Action against former Journey pastor won’t be refiled

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Decision ends securities case involving Cheshire

By Gabrielle Porter

The state agency that sought to have a former Conifer pastor banned from selling securities in Colorado will not refile the action in an administrative court, staff said several weeks after the original case was dismissed.

Former Journey Community Church pastor Michael Cheshire was accused of securities fraud related to a bond offering the church made in 2013; state investigators sought to have him banned from selling securities in Colorado again. The church — which no longer exists — was also named.

The investigation was launched after several former church members and investors complained they weren’t told about certain church debts before investing. State law requires sellers to disclose all important information to prospective bondholders. During the bond offering, the church, which met at Conifer High School, owed more than $12,500 in back rent to Jeffco Public Schools — which was not mentioned in the bond financial statements.

A panel of state Securities Board members, led by Greenwood Village-based attorney Herrick Lidstone, heard several hours of testimony before recommending in Cheshire’s favor, calling the case “much ado about nothing.”

However, in a Dec. 3 decision, Securities Commissioner Gerald Rome rejected the panel’s recommendation, taking issue with nearly every part of the decision. At the same time, he dismissed the case and said the action against Cheshire and the church would have to be refiled at the Office of Administrative Courts.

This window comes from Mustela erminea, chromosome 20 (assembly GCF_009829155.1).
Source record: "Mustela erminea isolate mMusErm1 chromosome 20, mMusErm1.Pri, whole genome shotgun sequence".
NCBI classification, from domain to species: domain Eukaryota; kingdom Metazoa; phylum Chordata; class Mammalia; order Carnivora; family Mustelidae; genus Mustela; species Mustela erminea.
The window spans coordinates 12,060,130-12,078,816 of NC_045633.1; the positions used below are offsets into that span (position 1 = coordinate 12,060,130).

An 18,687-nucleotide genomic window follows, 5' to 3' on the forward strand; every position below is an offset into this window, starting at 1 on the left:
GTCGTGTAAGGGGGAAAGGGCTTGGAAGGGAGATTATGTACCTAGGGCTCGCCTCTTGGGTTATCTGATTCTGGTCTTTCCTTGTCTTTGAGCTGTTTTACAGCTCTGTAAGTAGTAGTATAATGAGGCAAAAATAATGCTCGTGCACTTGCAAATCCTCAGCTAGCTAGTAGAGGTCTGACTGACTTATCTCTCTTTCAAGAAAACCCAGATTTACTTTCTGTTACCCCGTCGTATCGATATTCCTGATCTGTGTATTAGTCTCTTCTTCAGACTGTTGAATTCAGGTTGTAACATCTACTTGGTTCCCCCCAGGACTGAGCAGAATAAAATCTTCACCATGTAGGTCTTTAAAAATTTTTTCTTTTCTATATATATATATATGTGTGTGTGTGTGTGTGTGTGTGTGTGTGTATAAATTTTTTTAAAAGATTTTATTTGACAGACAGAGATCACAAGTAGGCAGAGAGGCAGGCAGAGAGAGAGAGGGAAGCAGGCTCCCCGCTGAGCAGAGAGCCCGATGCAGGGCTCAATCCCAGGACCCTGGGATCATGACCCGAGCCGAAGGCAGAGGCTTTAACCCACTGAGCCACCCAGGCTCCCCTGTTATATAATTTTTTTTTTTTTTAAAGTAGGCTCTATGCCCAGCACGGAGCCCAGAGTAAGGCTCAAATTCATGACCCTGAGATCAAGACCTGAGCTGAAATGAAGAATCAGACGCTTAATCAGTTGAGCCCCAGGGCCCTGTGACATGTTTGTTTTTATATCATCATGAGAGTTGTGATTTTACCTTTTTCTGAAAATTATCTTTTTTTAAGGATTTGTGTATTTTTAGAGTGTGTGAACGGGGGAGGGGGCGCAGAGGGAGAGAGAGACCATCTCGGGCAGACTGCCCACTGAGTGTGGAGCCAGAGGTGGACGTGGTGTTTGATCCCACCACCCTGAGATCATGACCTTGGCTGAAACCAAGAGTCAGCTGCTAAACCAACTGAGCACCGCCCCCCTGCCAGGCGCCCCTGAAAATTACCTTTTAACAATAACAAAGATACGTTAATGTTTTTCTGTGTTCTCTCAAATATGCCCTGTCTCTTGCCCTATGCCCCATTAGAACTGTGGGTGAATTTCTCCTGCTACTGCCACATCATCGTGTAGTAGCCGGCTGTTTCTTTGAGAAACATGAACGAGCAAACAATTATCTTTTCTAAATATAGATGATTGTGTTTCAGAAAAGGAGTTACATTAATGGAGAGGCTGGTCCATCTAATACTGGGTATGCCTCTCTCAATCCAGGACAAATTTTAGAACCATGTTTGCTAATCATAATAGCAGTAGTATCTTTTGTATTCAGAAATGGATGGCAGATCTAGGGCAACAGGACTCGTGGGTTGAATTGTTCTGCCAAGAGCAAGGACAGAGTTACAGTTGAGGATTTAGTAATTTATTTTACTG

Denver attorney Steven Feder, who represented Cheshire at the hearing, wrote in an e-mail that Cheshire and his supporters are pleased with the outcome.

“Michael Cheshire and the Journey Church had the courage to stand up to overzealous government officials and be fully vindicated,” Feder wrote in his e-mail.

Jill Sarmo, spokeswoman for the state Department of Regulatory Agencies, said in a Dec. 14 e-mail that the state had decided not to refile the suit.

Hearing creates rift between securities officials

While Sarmo wouldn’t comment on why the state decided to drop the issue, Feder pointed out in his e-mail that Rome’s decision was issued after Lidstone — who presided over the hearing — sent Rome a scorching letter defending the hearing’s original recommendation, accusing Rome of wanting a “puppet proxy” securities board and offering his own resignation from the board.

“Your cavalier attitude toward the hearing panel, your apparent acceptance of the staff’s incompetent presentation of its case, your issuing an order that is only designed to give the staff another chance to better present a case in which it completely failed the first time, and in the process that led to your order, all lead to the conclusion that it is your desire that hearing panels merely be a rubber stamp for the staff’s investigation and determination,” Lidstone wrote.

Church background and bond offering

During Journey’s roughly six-year tenure in Conifer, the congregation played a high-profile role in the community, drawing hundreds to its weekend services at the high school. The church’s grandest plan was to build a multimillion-dollar community recreation center, potentially with basketball and racquetball courts, a bowling alley, a swimming pool and movie theaters.

In February 2013, the church issued $1.1 million in bonds, mostly to finance the purchase of the 45-acre Journey Ranch on Highway 73. Some bonds were bought by church members through a private offering; others were sold on the open market. Cheshire and his team hoped to use some of the funds to launch the rec center’s construction.

However, after several months of infighting and after information about the church’s unpaid debts began to surface, attendance dropped precipitously. In the fall of 2014, the church ended services in Conifer. The leadership team, who mostly lived together at the ranch house, moved out of the area. After bondholders were informed in February 2015 that the church possibly was facing foreclosure on the bonds, Cheshire and his team sold the Journey Ranch property and repaid investors.